Half-Assed Sorrow


My thoughts on managing the emotional toll of social media, and being a productive member of modern society: spend your mental and physical resources in a meaningful way.


I’m not a psychologist! I don’t have a relevant education nor do I have enough knowledge to advise on mental health. In this post, I will describe the situation as I see it myself, and propose a solution that worked for me. If you feel depressed or anxious it is always a good idea to seek professional help. Mental health is health after all.

What happened?

A lot! My initial plan was to talk about our moving experiences and the unfortunate surprises we encountered along the way. However, the horrible earthquake in Turkey and Syria has changed my plans. Complaining about a “13 degrees cold” flat seems out of touch when people are trying to survive under the rubble, and literally freezing (as in dying due to hypothermia) because rescue teams can’t reach them on time.

What can I do?

First of all, if you want to help Turkish people I would strongly suggest donating to Ahbap. It is a great and trustworthy ngo. Unfortunately, I don’t know about any organizations in Syria. I will add some information here if I can find something I can trust.

ahbap donation page

I guess a similar thing goes for almost all disasters. Unless you are in the area or a member of a search and rescue team, there is not much you can do besides donating money.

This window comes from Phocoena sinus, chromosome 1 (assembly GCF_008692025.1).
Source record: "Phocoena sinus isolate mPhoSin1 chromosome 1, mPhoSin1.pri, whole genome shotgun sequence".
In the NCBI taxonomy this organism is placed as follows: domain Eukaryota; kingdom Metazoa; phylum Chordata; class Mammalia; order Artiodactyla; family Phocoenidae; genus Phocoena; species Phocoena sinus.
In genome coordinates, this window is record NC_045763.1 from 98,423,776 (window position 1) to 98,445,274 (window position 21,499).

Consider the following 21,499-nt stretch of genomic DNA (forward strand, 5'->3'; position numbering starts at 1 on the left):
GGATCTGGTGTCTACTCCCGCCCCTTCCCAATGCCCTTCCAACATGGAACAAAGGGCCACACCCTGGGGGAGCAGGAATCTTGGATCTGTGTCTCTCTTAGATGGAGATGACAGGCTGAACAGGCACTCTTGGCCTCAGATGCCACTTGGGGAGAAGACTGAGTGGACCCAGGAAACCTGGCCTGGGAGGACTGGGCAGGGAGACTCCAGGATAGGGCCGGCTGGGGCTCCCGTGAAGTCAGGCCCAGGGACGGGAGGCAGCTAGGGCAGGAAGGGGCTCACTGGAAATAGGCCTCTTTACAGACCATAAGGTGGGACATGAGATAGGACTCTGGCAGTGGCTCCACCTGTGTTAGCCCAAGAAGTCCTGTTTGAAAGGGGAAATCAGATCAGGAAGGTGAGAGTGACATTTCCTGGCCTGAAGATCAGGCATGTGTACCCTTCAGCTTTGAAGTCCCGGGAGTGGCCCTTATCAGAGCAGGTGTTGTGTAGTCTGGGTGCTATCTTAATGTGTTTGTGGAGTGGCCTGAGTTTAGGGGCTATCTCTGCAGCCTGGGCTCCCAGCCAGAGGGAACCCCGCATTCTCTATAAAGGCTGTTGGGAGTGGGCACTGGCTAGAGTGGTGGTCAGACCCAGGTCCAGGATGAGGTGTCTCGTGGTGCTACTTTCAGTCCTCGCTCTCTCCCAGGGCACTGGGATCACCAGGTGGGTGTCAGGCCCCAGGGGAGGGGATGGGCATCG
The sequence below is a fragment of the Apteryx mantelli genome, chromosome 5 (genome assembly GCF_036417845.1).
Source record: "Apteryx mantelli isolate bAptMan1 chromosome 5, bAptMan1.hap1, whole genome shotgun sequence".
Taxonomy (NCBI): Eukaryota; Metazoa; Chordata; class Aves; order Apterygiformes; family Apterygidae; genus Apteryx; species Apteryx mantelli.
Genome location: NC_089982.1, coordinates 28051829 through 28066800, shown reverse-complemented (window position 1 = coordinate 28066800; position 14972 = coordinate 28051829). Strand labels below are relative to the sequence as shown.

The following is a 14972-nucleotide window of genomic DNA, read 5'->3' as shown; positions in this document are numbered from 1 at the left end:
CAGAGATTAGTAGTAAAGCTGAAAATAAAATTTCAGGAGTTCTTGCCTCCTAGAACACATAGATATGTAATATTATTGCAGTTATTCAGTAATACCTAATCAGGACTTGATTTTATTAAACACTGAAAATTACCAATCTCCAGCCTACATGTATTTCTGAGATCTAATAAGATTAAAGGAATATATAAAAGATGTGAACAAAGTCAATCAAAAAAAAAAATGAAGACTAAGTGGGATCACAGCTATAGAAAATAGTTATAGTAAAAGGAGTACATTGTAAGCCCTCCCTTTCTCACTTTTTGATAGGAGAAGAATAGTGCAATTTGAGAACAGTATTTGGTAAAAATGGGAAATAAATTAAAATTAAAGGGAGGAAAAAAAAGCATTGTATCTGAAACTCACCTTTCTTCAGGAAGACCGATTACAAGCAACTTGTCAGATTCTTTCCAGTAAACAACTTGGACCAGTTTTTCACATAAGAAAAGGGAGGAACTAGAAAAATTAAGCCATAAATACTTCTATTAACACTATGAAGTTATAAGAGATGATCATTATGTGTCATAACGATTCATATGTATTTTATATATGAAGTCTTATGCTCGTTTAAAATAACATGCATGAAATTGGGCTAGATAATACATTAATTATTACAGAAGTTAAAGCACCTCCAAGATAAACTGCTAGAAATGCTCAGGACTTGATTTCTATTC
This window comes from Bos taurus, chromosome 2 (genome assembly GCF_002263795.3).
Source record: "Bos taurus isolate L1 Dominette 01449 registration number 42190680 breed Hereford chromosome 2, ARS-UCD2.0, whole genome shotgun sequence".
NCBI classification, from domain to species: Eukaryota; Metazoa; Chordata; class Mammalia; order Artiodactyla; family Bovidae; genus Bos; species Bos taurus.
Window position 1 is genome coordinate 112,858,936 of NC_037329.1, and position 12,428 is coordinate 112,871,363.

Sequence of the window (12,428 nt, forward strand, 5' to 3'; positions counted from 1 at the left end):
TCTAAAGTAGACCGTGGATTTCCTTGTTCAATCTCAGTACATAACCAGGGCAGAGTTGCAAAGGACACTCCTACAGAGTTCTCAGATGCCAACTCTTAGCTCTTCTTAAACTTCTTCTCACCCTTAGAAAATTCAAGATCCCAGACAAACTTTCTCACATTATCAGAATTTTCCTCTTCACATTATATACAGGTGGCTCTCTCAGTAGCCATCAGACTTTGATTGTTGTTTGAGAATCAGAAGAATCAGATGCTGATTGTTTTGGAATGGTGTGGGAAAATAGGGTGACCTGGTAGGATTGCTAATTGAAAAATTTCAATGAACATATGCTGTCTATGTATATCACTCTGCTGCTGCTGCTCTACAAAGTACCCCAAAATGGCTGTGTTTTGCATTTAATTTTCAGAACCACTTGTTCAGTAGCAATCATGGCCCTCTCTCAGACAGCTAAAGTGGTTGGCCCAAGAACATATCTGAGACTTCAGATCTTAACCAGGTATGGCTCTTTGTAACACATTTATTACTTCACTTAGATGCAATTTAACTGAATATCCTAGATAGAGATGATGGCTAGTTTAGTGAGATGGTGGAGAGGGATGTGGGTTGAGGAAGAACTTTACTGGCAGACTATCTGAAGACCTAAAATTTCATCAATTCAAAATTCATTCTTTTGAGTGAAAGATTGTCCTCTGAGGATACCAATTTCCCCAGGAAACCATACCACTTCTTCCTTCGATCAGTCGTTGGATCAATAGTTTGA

What can’t I do?

This brings me to the main topic of this post. Almost every day, or at least a couple times a week we come across a heartbreaking story, if not a large-scale disaster. Affected and sympathetic people are asking for help or justice.

We, as humans, physically can’t care about each and every disaster, war, or any other kind of human suffering. Let alone helping all the affected people. Yet, when using social media we see all the suffering and feel bad about it. Instinctively we try to spread our sympathy among all such cases. We feel bad for all of them.

However, empathy, like almost any other kind of emotion, requires energy, which is a limited resource. When we try to help or even care about everyone we end up emotionally exhausted, and depressed. Ending up on the couch, binging on another soon-to-be-canceled Netflix show. As you can imagine, this doesn’t help anyone. Not you, not the people in need, and not the society. Half-assed, unfocused sorrow spread among hundreds of tragedies doesn’t do anything but harm.

The healing process

For brevity’s sake, I will not describe my thought process in this post. Perhaps I will write in detail in a later one.

Step 1: Acceptance

Before I propose my solution to this dilemma, let’s face the facts: you cannot help everyone. Even if you become the president of the whole galaxy, you will have limited resources. When you try to fix everything, you end up hurting everyone including yourself. You get depressed, you hurt your loved ones with your depression, and you become a less productive member of society. So don’t try to help everyone. Know your limitations.

Step 2: Insight

Whenever you feel mentally exhausted or sad resist the urge to check the news, especially social media. Ask yourself: what good it will make? You will see bad news, read heartbreaking stories, and won’t be able to do anything to help. All it will do is hurt you even more.